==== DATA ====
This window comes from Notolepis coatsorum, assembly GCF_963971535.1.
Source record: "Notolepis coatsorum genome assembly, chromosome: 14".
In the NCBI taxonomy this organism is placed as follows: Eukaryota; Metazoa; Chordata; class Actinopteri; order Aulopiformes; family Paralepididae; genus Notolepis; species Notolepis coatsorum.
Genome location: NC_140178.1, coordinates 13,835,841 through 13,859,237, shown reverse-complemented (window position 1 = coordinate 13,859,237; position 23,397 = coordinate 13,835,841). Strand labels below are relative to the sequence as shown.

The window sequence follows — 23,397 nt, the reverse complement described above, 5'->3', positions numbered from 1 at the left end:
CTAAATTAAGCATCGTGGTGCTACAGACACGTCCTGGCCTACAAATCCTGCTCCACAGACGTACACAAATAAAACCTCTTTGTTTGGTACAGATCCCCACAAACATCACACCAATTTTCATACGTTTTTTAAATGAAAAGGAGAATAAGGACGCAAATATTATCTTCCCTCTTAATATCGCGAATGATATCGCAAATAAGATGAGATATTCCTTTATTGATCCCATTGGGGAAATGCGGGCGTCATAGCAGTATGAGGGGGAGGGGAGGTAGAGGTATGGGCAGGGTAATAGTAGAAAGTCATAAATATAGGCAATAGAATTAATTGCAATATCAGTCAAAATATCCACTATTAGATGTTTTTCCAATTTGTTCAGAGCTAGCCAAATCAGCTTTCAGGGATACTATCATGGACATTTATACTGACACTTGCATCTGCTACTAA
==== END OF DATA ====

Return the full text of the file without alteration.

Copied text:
This window comes from Notolepis coatsorum, assembly GCF_963971535.1.
Source record: "Notolepis coatsorum genome assembly, chromosome: 14".
In the NCBI taxonomy this organism is placed as follows: Eukaryota; Metazoa; Chordata; class Actinopteri; order Aulopiformes; family Paralepididae; genus Notolepis; species Notolepis coatsorum.
Genome location: NC_140178.1, coordinates 13,835,841 through 13,859,237, shown reverse-complemented (window position 1 = coordinate 13,859,237; position 23,397 = coordinate 13,835,841). Strand labels below are relative to the sequence as shown.

The window sequence follows — 23,397 nt, the reverse complement described above, 5'->3', positions numbered from 1 at the left end:
CTAAATTAAGCATCGTGGTGCTACAGACACGTCCTGGCCTACAAATCCTGCTCCACAGACGTACACAAATAAAACCTCTTTGTTTGGTACAGATCCCCACAAACATCACACCAATTTTCATACGTTTTTTAAATGAAAAGGAGAATAAGGACGCAAATATTATCTTCCCTCTTAATATCGCGAATGATATCGCAAATAAGATGAGATATTCCTTTATTGATCCCATTGGGGAAATGCGGGCGTCATAGCAGTATGAGGGGGAGGGGAGGTAGAGGTATGGGCAGGGTAATAGTAGAAAGTCATAAATATAGGCAATAGAATTAATTGCAATATCAGTCAAAATATCCACTATTAGATGTTTTTCCAATTTGTTCAGAGCTAGCCAAATCAGCTTTCAGGGATACTATCATGGACATTTATACTGACACTTGCATCTGCTACTAA